While the history is interesting, what really struck me is the devotion to the restaurant that continues today. Google “Burger Chef” and you’ll find numerous tribute sites and social media pages dedicated to the brand. Many of these sites feature materials that my Dad’s firm produced back then. It takes dedicated fans to hold onto packaging, premiums, displays, etc for almost 40 years!

Indeed. It’s a good reminder that, in a digital world, there is still a place for traditional advertising and promotion. We are still physical beings who need to connect with the tangible items that surround us.

While digital ads disappear, printed advertising and promotions can stick around for a while. Sometimes for a very long while.

The Year of Making Things Happen

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The Year of Making Things Happen

Wow, 2013 sure flew by and it’s been quite a ride. Starting a new business, or restarting it in our case, can be daunting so I just like to thank my family, friends, clients and colleagues for their support. Because of you, ImpressionsDP is off to a strong start and we look forward to great things in the New Year.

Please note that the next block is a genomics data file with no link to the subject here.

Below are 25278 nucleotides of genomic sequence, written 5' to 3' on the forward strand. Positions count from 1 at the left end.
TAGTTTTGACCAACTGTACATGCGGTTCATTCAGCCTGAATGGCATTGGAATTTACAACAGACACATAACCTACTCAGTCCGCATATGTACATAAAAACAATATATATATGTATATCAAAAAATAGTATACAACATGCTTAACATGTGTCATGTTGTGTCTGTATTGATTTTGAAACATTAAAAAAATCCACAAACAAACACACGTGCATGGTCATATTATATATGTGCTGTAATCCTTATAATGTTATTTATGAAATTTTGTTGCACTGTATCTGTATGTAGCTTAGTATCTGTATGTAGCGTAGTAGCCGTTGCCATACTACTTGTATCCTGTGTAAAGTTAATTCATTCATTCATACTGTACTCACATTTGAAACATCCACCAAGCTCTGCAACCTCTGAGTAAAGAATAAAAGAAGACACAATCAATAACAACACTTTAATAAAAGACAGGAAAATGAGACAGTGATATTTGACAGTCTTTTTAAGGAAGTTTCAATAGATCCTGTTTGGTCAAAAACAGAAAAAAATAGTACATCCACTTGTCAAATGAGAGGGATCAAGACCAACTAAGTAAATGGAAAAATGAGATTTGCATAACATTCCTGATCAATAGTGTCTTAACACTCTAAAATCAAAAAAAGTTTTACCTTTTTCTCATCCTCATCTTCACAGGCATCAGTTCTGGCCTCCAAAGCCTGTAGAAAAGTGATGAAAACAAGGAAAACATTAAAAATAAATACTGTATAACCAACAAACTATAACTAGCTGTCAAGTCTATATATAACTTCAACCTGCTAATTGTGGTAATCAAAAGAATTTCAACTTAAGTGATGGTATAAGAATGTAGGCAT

Restarting the business was a good opportunity for reflection since much has changed over the past decade. When we founded i3 Marketing in 2002, digital marketing was in its infancy and the major social media networks (Facebook, Twitter) didn’t exist yet. Since that time, marketing has been turned upside down; new channels and tools came online, older ones evolved and the pace of change continues to accelerate.

How do you structure a business that will help clients effectively navigate today’s environment? Rebooting gave us some time to think about that.

“An idea can turn to dust or magic, depending on the talent that rubs against it”.
– Bill Bernbach

While marketing tactics have changed, one constant that remains is the need for results. Marketers are great at planning but they often need help executing those ideas effectively. In other words, their plans must be turned into actions that deliver on the desired goal. That’s why we’ve chosen to refocus on providing tactical marketing services, or helping clients turn their ideas into the “magic” that delivers across digital and print media.

But this article isn’t a sales pitch and the lesson learned here is not just about marketing. Periodic reflection is a valuable exercise that applies equally to life and business.